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    United States versus Professional Air Traffic Controllers

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    United States v. Professional Air Traffic Controllers
    Organization 653 F.2d 1134 (7th Cir. 1981)

    State and federal employees have not always honored the prohibition on striking. While many ignored the prohibition, probably the most famous example occurred when the federal air traffic controllers, represented by the Professional Air Traffic Controllers Organization (PATCO), went on strike in 1981. One of the reasons the strike was so memorable was undoubtedly because newly elected President Ronald Reagan took a hard line and terminated 11,000 striking employees.

    PATCO Local No. 316 at Chicago's O'Hare Airport demanded an upgrade of the airport and a tax-freebonus of $7,500 for each air traffic controller. The Federal Aviation Administration refused to meet thedemand. In response, from August 6 to 15, 1980, PATCO conducted a unified slowdown of airporttraffic which resulted in several delays. The United States sought an injunction on August 18, 1980,and the action was dismissed. The United States appealed from the district court's decision holdingthat only the Federal Labor Relations Authority, not the district court, had the authority to enjoin such a strike.

    Swygert, J.
    Title VII of the Civil Service Reform Act of 1978 was enacted to provide a comprehensive statutory scheme forthe regulation of federal labor-management relations.The statute created a new, independent agency, the Federal Labor Relations Authority (FLRA), which was tobe primarily responsible for carrying out the purposes of Title VII. When Congress enacted Title VII, it adopted the language of section 19(b)(4) of the Executive Order[Executive Order 11491, as amended, which regulated federal labor-management relations prior to enactment of the Civil Service Reform Act] making it an unfair labor practice for a union "to call, or participate in, a strike, work stoppage, or slowdown." The reason for Congress's prohibition of strikes by federal employees was reiterated during the congressional debates on Title VII:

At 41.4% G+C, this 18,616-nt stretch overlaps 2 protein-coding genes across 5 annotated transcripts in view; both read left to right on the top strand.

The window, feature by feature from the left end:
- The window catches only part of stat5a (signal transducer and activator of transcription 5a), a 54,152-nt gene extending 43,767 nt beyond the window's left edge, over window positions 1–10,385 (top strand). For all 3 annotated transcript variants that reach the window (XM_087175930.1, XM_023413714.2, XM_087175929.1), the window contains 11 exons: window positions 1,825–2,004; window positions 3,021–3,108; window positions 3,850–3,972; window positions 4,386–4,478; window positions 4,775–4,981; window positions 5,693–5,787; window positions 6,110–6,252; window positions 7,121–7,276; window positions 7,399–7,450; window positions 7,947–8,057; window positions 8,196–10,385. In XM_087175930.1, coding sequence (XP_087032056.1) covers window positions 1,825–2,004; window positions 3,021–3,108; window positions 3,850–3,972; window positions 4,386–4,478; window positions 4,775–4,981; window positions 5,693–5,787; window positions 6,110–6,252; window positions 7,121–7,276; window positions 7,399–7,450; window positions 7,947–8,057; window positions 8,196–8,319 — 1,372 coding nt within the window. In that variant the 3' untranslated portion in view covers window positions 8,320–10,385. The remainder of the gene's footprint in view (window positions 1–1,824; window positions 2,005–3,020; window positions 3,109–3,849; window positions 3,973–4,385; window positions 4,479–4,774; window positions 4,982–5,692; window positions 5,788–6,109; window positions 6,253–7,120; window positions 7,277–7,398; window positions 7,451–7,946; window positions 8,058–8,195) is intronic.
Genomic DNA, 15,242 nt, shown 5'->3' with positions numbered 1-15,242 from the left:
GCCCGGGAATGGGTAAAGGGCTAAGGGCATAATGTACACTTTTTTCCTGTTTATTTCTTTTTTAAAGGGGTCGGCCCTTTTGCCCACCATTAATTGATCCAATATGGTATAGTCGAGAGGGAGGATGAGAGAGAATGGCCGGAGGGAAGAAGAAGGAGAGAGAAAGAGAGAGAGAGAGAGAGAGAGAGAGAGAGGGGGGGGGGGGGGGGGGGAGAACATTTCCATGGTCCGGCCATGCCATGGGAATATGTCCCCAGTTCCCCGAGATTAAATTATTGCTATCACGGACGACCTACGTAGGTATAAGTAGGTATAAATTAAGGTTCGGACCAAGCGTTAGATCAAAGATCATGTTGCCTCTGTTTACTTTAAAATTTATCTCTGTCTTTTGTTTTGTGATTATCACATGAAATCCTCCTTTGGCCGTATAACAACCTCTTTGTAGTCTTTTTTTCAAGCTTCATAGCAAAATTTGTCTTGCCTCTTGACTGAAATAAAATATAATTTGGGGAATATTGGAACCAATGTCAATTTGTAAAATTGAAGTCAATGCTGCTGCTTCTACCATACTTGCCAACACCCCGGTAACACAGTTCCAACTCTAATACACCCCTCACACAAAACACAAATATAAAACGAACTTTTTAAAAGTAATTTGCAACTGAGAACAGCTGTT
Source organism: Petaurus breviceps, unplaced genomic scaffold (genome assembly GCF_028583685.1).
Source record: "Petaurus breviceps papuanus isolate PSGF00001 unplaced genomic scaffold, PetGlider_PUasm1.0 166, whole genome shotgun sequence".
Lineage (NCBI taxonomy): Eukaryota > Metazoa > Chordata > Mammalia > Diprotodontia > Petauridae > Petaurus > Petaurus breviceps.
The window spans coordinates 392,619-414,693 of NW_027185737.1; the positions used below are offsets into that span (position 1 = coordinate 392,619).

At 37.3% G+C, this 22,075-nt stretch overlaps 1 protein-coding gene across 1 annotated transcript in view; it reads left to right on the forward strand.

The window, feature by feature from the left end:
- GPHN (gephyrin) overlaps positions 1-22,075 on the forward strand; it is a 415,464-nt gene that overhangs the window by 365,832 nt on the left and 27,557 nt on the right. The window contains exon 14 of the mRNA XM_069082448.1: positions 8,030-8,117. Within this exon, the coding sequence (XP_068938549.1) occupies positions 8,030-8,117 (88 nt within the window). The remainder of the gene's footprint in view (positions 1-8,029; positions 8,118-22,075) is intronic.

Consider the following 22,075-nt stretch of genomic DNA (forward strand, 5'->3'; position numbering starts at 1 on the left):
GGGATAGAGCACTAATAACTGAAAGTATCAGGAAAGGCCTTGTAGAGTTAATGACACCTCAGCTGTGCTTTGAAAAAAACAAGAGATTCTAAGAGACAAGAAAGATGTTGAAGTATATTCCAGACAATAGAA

The primary reason for Government services is to supply the public with certain essentials of life which cannot reasonably be supplied by the average citizen himself, or to him by private enterprise. Because these services are essential to the health, welfare and safety of the public, it becomes intolerable that they be interrupted. Dismissing or indicting the air traffic controllers involved in the slowdown would not be a viable remedy for the Government. First, terminating a substantial number of controllers would seriously impair the FAA's ability to provide the public with this essential service;
    this is precisely the sort of result that the statutory provisions were intended to prevent. Second, indicting or terminating the controllers after a strike does nothing to prevent the strike and the serious consequences that would surely follow. Thus, the only remedy available to the Government that can prevent a strike is an injunction we conclude that an injunction is an available remedy. REVERSED and REMANDED.

    There are also differences between the private and public sector about what may be negotiated. While the U.S. postal workers may do so, generally federal employees cannot bargain over wages, hours, or benefits. On the other hand, they can bargain about the numbers, types, and grades of positions, procedures for performing work or exercising authority, the use of technology, and alternatives for employees harmed by management decisions.

    Case Questions

    1. In your opinion, based on the PATCO decision, should public employees have the right to strike?

    2. Do you agree with Congress's assessment of why that right is not provided to public employees?

    3. Given the court's language about the perils of terminating the air traffic controllers, why do you think President Reagan did so? What would you have done differently, if anything?

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    Case Question

    1. In your opinion, based on the PATCO decision, should public employees have the right to strike?

    Based on the PATCO decision, public employees should not have the right to strike, as the union participation is unlawful.

    2. Do you agree with Congress's assessment of why that right is not provided to public employees?

    I agree with the reasoning that public servants provide a needed ...

    Solution Summary

    The United States versus Professional Air Traffic Controllers are examined.